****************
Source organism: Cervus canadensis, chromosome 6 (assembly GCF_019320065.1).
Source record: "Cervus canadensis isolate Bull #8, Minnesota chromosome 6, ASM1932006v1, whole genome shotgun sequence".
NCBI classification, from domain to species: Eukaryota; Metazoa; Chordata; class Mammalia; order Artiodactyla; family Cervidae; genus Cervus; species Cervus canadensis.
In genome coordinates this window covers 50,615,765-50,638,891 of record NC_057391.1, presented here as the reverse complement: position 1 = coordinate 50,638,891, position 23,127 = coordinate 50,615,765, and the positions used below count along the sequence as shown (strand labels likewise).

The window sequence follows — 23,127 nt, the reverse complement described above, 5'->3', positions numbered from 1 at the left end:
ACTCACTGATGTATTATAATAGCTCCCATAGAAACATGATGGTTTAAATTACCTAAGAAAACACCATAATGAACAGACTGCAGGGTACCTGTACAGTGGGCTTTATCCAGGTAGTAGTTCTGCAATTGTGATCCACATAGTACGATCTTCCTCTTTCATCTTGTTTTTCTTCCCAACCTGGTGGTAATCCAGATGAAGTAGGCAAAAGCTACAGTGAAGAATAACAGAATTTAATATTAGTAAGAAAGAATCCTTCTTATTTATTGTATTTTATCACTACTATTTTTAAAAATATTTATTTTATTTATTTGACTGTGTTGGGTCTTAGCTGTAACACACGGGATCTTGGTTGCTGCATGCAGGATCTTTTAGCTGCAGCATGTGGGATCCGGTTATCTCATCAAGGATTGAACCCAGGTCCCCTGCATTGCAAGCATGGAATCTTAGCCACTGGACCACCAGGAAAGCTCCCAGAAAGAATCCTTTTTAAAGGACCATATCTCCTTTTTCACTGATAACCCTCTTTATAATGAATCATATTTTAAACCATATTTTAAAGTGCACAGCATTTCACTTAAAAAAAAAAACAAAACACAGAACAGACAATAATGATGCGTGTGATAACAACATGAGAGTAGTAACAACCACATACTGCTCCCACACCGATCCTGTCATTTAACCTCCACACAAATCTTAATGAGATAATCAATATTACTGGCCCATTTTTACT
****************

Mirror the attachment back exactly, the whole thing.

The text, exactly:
Source organism: Cervus canadensis, chromosome 6 (assembly GCF_019320065.1).
Source record: "Cervus canadensis isolate Bull #8, Minnesota chromosome 6, ASM1932006v1, whole genome shotgun sequence".
NCBI classification, from domain to species: Eukaryota; Metazoa; Chordata; class Mammalia; order Artiodactyla; family Cervidae; genus Cervus; species Cervus canadensis.
In genome coordinates this window covers 50,615,765-50,638,891 of record NC_057391.1, presented here as the reverse complement: position 1 = coordinate 50,638,891, position 23,127 = coordinate 50,615,765, and the positions used below count along the sequence as shown (strand labels likewise).

The window sequence follows — 23,127 nt, the reverse complement described above, 5'->3', positions numbered from 1 at the left end:
ACTCACTGATGTATTATAATAGCTCCCATAGAAACATGATGGTTTAAATTACCTAAGAAAACACCATAATGAACAGACTGCAGGGTACCTGTACAGTGGGCTTTATCCAGGTAGTAGTTCTGCAATTGTGATCCACATAGTACGATCTTCCTCTTTCATCTTGTTTTTCTTCCCAACCTGGTGGTAATCCAGATGAAGTAGGCAAAAGCTACAGTGAAGAATAACAGAATTTAATATTAGTAAGAAAGAATCCTTCTTATTTATTGTATTTTATCACTACTATTTTTAAAAATATTTATTTTATTTATTTGACTGTGTTGGGTCTTAGCTGTAACACACGGGATCTTGGTTGCTGCATGCAGGATCTTTTAGCTGCAGCATGTGGGATCCGGTTATCTCATCAAGGATTGAACCCAGGTCCCCTGCATTGCAAGCATGGAATCTTAGCCACTGGACCACCAGGAAAGCTCCCAGAAAGAATCCTTTTTAAAGGACCATATCTCCTTTTTCACTGATAACCCTCTTTATAATGAATCATATTTTAAACCATATTTTAAAGTGCACAGCATTTCACTTAAAAAAAAAAACAAAACACAGAACAGACAATAATGATGCGTGTGATAACAACATGAGAGTAGTAACAACCACATACTGCTCCCACACCGATCCTGTCATTTAACCTCCACACAAATCTTAATGAGATAATCAATATTACTGGCCCATTTTTACT